Q=KAH/I is what formula?
Q=KAH/I is what formula?
derive the darcy`s law equation.
True groundwater movement is determined by slope from high areas to low areas.
What is hydraulic pressure?
Groundwater movement follows a topography from high to low.Areas of high pressure to low areas.
Groundwater flows underground in response to elevation differences (downwards) and pressure differences (from areas of high pressure to areas of low pressure). Near the water table, this means that groundwater usually flows ‘downhill’, i.e. from a higher level to a lower level, just as it would on the surface.
The difference in energy between two points that are l metres apart horizontally on a sloping water table is determined by the difference in height (h) between them. This height is called the head of water. The slope of the water table is called the hydraulic gradient and is defined as h/l. The rate of groundwater movement (Q - the volume of water flowing in unit time, with units of m3 s-1) is related to the hydraulic gradient by Darcy's law:
In the equation, K is the hydraulic conductivity and is defined as the volume of water that will flow through a unit cross-sectional area of rock per unit time, under a unit hydraulic gradient and at a specified temperature.
A is the cross-sectional area at right angles to the flow path.
The units of hydraulic conductivity are metres per second (ms-1 ) or metres per day.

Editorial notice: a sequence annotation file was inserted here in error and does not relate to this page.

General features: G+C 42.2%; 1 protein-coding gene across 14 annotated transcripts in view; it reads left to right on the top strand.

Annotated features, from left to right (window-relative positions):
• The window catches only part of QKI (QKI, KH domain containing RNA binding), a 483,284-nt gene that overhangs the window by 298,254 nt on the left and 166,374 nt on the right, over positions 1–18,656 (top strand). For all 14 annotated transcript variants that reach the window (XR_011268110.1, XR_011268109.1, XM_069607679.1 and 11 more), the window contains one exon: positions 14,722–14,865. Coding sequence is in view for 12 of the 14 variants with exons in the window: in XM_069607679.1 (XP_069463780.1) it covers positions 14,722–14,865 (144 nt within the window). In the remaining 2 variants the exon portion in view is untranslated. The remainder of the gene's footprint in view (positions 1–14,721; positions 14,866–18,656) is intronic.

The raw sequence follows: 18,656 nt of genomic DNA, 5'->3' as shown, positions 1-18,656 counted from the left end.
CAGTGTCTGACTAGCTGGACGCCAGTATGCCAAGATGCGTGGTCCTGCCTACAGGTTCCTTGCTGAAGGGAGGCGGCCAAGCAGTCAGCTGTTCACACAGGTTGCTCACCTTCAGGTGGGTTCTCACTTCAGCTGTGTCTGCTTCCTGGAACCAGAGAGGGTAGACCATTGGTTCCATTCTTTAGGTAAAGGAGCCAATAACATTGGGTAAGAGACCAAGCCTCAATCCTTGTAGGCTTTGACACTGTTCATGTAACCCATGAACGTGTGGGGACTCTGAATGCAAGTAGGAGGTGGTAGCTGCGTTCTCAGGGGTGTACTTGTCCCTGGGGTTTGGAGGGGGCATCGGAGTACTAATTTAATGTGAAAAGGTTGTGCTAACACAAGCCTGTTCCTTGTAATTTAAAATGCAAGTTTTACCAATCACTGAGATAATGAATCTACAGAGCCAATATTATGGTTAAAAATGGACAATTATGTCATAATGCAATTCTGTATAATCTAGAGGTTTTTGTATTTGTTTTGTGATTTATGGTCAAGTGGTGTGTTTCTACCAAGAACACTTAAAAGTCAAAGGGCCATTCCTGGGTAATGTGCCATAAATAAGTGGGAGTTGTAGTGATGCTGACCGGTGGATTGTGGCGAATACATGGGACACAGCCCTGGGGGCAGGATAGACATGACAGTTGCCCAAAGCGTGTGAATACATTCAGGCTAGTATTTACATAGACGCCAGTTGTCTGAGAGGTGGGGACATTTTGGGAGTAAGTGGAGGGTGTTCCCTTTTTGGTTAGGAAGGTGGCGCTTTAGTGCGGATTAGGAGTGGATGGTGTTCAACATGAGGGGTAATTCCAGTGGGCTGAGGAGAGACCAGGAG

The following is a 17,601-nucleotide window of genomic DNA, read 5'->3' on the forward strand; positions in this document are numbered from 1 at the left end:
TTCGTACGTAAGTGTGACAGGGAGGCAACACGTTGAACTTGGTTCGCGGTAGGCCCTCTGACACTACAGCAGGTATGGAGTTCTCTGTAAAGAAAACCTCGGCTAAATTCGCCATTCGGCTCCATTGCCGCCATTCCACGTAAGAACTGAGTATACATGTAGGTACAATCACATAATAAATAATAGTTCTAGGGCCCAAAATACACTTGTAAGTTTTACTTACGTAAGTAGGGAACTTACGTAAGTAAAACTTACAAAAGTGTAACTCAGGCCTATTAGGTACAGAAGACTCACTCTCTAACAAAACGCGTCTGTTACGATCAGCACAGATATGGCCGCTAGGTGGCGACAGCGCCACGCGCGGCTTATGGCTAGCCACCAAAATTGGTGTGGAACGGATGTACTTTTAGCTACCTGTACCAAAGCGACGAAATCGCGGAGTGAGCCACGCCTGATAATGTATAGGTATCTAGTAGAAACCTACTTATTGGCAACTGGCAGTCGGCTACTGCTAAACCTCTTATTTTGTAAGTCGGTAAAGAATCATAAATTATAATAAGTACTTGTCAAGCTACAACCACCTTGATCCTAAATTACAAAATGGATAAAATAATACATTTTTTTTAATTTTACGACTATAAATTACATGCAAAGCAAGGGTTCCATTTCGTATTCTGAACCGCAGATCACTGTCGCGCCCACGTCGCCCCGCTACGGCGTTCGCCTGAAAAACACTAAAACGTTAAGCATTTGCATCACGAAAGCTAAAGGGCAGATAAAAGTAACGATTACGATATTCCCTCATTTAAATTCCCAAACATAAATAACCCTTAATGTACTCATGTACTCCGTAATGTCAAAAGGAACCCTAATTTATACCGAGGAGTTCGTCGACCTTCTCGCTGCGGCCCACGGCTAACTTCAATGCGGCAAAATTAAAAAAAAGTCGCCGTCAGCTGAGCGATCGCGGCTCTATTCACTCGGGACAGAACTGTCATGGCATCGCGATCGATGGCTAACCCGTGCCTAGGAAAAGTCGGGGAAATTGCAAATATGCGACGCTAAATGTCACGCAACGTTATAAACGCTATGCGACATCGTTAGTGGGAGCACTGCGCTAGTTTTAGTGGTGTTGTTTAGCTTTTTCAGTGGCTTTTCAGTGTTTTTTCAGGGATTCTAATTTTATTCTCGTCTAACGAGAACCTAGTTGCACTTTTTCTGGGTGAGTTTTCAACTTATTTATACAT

The hydraulic conductivity depends on the properties of the rock that allow water to flow through it (its permeability) and also on the properties of the water.
Unlike hydraulic conductivity, permeability is an intrinsic property of the rock, so it is the same whatever the nature of the fluid flowing through the rock - whether water, as in this instance, or oil or gas.
The hydraulic conductivity (K), however, depends on the density and viscosity of the fluid, so it will vary accordingly. When the fluid is water, the most important factor that affects the hydraulic conductivity is temperature. For example, an increase in water temperature from 5 °C to about 30 °C will double the hydraulic conductivity and, from Darcy's law, will therefore double the speed at which the groundwater flows.
Rocks can be divided into two broad categories - permeable and impermeable - on the basis of their hydraulic conductivity. Rocks generally regarded as permeable have hydraulic conductivities of 1 m per day or more.
Hydraulic conductivity is proportional to permeability. So from Darcy's law it can be deduced that in a rock of constant hydraulic conductivity (K), and hence of constant permeability for a given fluid, the rate (Q) at which the groundwater flows will increase as the hydraulic gradient (h/l, the slope of the water table) increases.
The flow of groundwater in the direction of the slope of the water table is only part of the picture, for groundwater is also in motion at greater depths, where it generally moves in a curved path rather than a straight line when seen in cross-section, towards a stream or river, a spring, or even a well. This path is the result of movement towards an area of discharge, such as the stream.
The direction of flow of groundwater at depth is not parallel to the water table; instead, water moves in a curved path, converging towards a point of discharge. In (Section a) the rock is uniformly permeable, and the water discharges into streams in the valleys - it may approach the stream from below. In (Section b) the hill is capped by a permeable rock which is underlain by an impermeable rock. The water is diverted laterally by the impermeable rock, and springs result where the boundary between the permeable and impermeable rocks intersects the ground surface.